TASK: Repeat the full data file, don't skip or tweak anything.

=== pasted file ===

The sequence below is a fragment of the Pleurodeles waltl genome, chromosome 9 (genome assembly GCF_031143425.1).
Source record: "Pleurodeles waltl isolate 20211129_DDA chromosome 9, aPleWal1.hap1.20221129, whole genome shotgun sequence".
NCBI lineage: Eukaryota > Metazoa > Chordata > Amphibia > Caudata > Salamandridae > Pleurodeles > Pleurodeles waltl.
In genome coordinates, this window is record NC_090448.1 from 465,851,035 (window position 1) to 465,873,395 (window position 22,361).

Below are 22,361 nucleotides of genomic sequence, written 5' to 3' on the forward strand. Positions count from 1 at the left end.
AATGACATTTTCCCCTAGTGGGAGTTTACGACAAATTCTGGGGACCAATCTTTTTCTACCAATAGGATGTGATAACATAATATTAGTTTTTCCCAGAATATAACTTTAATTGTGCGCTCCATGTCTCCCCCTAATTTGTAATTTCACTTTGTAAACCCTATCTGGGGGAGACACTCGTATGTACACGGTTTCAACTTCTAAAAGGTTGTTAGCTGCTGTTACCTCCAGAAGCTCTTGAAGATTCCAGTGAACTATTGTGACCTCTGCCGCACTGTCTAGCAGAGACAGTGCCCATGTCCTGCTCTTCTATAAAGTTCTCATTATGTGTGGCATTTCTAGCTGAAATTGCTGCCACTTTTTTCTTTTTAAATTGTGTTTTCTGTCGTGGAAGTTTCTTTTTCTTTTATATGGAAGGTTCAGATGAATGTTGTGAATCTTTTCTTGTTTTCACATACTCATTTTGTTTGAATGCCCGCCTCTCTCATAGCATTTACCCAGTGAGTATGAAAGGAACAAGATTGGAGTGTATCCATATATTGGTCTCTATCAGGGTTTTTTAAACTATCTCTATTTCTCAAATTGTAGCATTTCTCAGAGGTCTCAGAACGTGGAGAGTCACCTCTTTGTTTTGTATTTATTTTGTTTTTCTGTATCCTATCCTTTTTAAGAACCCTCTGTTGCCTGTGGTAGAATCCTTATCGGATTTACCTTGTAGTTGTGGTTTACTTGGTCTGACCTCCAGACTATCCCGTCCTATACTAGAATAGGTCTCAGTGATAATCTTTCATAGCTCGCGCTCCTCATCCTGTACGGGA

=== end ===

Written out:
The sequence below is a fragment of the Pleurodeles waltl genome, chromosome 9 (genome assembly GCF_031143425.1).
Source record: "Pleurodeles waltl isolate 20211129_DDA chromosome 9, aPleWal1.hap1.20221129, whole genome shotgun sequence".
NCBI lineage: Eukaryota > Metazoa > Chordata > Amphibia > Caudata > Salamandridae > Pleurodeles > Pleurodeles waltl.
In genome coordinates, this window is record NC_090448.1 from 465,851,035 (window position 1) to 465,873,395 (window position 22,361).

Below are 22,361 nucleotides of genomic sequence, written 5' to 3' on the forward strand. Positions count from 1 at the left end.
AATGACATTTTCCCCTAGTGGGAGTTTACGACAAATTCTGGGGACCAATCTTTTTCTACCAATAGGATGTGATAACATAATATTAGTTTTTCCCAGAATATAACTTTAATTGTGCGCTCCATGTCTCCCCCTAATTTGTAATTTCACTTTGTAAACCCTATCTGGGGGAGACACTCGTATGTACACGGTTTCAACTTCTAAAAGGTTGTTAGCTGCTGTTACCTCCAGAAGCTCTTGAAGATTCCAGTGAACTATTGTGACCTCTGCCGCACTGTCTAGCAGAGACAGTGCCCATGTCCTGCTCTTCTATAAAGTTCTCATTATGTGTGGCATTTCTAGCTGAAATTGCTGCCACTTTTTTCTTTTTAAATTGTGTTTTCTGTCGTGGAAGTTTCTTTTTCTTTTATATGGAAGGTTCAGATGAATGTTGTGAATCTTTTCTTGTTTTCACATACTCATTTTGTTTGAATGCCCGCCTCTCTCATAGCATTTACCCAGTGAGTATGAAAGGAACAAGATTGGAGTGTATCCATATATTGGTCTCTATCAGGGTTTTTTAAACTATCTCTATTTCTCAAATTGTAGCATTTCTCAGAGGTCTCAGAACGTGGAGAGTCACCTCTTTGTTTTGTATTTATTTTGTTTTTCTGTATCCTATCCTTTTTAAGAACCCTCTGTTGCCTGTGGTAGAATCCTTATCGGATTTACCTTGTAGTTGTGGTTTACTTGGTCTGACCTCCAGACTATCCCGTCCTATACTAGAATAGGTCTCAGTGATAATCTTTCATAGCTCGCGCTCCTCATCCTGTACGGGA